As Finkel notes, credit or discredit for this ethic of self-actualization belongs to Abraham Maslow.

The Economist described its basic tenets:

Dr Finkel told a meeting of the American Association for the Advancement of Science this week that most married Americans expect their spouses to develop profound insights into the essential qualities of their other half, fulfilling their needs for esteem and self-actualisation. A spouse, these days, can be expected to be a confidant, lover, co-parent, breadwinner, activity partner and therapist. This, he concludes, makes being happily married harder than it was in the past.

Unfortunately, depending so much on your spouse is more a symptom than a cure. If you expect your spouse to be everything for you, you probably do not have very fulfilling friendships, family ties or work.

But, then again, it might be the other way around. If you try to make your spouse the only other person in your world, you are not likely to have very many good friendships, family ties or very much career success.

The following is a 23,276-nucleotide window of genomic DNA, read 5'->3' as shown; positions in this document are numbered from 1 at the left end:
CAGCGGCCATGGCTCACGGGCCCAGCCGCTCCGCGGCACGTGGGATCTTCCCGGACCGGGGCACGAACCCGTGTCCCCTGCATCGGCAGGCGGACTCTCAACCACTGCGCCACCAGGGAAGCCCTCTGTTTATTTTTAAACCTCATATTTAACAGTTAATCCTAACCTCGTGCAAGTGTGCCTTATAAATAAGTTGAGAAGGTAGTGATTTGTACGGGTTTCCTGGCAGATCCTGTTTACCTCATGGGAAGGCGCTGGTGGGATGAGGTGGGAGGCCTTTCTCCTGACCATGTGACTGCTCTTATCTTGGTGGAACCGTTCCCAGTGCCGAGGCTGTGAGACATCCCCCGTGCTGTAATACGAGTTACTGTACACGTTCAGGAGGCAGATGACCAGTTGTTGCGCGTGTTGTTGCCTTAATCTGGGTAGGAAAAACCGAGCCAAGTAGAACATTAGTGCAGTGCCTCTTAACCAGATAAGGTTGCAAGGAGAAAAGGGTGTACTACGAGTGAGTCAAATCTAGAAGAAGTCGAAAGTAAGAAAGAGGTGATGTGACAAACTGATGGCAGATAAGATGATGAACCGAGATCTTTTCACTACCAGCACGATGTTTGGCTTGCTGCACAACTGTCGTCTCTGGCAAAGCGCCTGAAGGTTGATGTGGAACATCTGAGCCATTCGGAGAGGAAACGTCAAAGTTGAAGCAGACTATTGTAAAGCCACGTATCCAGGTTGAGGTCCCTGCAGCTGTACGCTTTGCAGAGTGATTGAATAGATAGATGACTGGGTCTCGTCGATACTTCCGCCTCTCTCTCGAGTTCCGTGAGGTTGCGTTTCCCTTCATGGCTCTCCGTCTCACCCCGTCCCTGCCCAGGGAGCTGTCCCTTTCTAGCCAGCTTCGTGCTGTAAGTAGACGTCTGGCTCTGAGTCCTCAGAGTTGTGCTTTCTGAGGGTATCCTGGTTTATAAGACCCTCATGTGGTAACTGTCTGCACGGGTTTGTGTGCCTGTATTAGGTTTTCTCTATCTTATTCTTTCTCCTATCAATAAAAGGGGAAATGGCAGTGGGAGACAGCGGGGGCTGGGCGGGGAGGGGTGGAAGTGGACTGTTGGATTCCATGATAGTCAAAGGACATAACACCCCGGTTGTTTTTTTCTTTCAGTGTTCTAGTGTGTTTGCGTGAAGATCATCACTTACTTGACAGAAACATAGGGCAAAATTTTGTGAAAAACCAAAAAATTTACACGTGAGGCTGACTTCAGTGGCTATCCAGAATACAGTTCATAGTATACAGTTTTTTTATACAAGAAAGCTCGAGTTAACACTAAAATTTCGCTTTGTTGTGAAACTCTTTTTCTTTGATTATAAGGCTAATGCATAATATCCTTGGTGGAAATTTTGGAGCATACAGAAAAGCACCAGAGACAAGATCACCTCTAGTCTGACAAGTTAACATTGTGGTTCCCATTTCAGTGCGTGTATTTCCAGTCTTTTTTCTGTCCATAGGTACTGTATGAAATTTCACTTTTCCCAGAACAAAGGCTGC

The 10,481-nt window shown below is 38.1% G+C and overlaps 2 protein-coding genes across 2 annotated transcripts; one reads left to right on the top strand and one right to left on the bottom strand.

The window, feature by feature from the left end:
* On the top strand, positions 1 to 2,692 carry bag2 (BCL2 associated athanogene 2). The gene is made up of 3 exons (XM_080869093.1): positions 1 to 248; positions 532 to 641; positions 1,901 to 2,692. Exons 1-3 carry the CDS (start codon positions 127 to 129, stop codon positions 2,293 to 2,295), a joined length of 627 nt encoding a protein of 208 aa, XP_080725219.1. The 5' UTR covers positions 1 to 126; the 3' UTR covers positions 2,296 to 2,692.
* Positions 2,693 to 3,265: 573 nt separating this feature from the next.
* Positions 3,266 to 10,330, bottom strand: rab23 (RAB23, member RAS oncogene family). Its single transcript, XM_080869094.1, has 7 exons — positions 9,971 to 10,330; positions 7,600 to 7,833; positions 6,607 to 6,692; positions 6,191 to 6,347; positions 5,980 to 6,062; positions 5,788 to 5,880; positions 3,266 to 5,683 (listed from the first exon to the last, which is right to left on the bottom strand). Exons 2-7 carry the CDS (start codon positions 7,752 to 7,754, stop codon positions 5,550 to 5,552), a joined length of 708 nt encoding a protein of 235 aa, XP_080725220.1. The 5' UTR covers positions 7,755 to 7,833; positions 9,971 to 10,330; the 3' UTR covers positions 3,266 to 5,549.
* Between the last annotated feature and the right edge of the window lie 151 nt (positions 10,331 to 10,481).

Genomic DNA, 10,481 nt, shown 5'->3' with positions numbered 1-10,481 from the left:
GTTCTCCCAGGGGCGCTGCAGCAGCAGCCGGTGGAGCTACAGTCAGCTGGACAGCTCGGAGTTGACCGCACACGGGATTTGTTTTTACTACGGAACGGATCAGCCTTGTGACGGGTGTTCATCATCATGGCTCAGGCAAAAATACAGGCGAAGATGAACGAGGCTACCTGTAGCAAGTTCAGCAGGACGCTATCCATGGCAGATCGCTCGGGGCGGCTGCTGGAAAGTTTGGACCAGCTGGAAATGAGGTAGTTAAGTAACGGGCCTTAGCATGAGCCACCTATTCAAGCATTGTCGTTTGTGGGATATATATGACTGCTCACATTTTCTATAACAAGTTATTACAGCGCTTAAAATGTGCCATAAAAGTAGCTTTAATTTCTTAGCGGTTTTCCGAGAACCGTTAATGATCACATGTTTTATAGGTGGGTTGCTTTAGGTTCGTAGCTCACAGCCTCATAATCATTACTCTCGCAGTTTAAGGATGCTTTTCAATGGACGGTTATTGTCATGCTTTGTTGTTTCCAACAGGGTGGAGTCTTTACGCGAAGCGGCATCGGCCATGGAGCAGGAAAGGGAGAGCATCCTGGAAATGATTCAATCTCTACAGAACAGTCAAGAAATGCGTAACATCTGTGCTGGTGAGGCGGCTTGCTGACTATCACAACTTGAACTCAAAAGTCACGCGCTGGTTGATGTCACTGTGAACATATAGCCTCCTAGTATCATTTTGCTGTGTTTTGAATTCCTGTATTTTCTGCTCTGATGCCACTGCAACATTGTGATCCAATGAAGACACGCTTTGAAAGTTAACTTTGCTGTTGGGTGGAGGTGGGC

Finkel is correct to call thes the new mode “the all-or-nothing” marriage. He should have added that all-or-nothing thinking characterizes depression. This type of marriage should count as a symptom, not as a cure.

I have little doubt that more and more people conduct their marriages and their lives as therapy. Witness the television show “Girls.” Just because it’s the newest thing that does not mean that it’s a good thing.

How does it happen that people who are pursuing a self-centered goal can function within a cooperative social relationship? Bellah seemed to believe that mutual exploration will do it, but if each spouse is devoting him or herself to actualizing all of his or her full human potential, it becomes impossible to do anything more than to pay lip service to the other person. In some cases, lip service works just fine, but still….

These definitions leave no place for responsibility or for negotiation. They ignore the importance of a couple's rituals and routines. But, since these are the ways we affirm our commitment to a marriage, we are left with two souls baring themselves soulfully and trying to create a connection that they would better affirm by developing more couple routines.

Still, expectations do contribute to our happiness. If we believe that all marriages are as fulfilling as the therapists pretend, and if we judge our own marriages against the fictional accounts we read in the media, we are likely to be dissatisfied.